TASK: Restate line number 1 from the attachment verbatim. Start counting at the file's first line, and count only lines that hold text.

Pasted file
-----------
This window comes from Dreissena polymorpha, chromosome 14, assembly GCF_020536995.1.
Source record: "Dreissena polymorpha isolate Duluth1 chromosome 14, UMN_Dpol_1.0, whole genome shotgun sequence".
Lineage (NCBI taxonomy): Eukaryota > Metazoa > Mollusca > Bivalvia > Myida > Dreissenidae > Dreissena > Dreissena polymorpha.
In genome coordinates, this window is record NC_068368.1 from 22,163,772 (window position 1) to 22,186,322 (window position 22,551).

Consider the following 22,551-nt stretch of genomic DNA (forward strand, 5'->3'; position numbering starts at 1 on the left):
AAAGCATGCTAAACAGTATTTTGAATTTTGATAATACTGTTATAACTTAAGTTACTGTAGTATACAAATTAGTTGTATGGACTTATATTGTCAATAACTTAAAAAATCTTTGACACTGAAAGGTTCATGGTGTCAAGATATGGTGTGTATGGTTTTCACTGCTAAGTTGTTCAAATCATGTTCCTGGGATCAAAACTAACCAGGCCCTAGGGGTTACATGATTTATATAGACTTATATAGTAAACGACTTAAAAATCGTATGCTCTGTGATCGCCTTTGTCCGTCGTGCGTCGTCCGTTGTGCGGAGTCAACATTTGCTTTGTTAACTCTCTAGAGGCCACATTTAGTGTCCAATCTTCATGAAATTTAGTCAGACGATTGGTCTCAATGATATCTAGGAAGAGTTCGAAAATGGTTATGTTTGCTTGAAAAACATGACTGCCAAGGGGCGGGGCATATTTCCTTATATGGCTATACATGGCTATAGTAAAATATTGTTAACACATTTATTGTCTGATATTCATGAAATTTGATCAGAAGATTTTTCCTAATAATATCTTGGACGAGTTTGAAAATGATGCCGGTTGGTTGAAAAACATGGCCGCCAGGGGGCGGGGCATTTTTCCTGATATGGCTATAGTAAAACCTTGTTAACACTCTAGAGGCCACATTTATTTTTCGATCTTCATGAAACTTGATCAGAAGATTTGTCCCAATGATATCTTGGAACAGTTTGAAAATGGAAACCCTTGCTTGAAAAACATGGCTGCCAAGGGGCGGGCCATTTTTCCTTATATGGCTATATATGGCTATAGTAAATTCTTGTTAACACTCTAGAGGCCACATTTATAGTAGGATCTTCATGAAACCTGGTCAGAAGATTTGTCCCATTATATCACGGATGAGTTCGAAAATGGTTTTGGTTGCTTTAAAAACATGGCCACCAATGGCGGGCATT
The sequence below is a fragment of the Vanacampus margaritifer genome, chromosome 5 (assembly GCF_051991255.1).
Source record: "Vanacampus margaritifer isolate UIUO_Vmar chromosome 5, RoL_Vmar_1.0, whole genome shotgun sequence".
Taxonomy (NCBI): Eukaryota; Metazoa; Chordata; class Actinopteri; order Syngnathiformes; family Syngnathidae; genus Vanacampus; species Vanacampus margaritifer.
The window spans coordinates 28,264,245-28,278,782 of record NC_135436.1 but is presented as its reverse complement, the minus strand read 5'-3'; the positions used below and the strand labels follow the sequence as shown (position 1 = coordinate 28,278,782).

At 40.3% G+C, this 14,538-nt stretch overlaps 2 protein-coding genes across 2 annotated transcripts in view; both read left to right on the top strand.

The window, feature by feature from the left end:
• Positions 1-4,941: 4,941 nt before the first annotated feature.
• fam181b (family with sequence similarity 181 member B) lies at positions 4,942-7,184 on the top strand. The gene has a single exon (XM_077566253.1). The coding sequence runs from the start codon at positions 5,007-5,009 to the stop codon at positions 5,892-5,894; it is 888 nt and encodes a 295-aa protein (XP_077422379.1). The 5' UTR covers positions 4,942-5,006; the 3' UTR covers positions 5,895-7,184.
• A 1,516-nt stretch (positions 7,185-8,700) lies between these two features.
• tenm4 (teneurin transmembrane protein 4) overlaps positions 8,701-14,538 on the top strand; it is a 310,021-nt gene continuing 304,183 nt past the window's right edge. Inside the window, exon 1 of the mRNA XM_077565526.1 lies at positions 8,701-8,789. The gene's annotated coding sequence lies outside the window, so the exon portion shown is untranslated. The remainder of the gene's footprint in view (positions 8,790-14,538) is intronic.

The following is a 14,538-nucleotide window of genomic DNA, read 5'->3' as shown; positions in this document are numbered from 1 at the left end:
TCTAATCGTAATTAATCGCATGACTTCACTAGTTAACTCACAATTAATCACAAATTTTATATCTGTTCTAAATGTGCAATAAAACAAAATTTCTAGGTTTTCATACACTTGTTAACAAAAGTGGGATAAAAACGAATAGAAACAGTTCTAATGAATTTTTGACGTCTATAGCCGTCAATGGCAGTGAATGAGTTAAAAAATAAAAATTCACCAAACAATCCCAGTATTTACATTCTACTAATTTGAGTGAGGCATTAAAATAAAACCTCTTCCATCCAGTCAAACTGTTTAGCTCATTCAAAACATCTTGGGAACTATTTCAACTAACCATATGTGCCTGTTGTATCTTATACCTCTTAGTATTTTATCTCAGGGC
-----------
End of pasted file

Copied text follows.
This window comes from Dreissena polymorpha, chromosome 14, assembly GCF_020536995.1.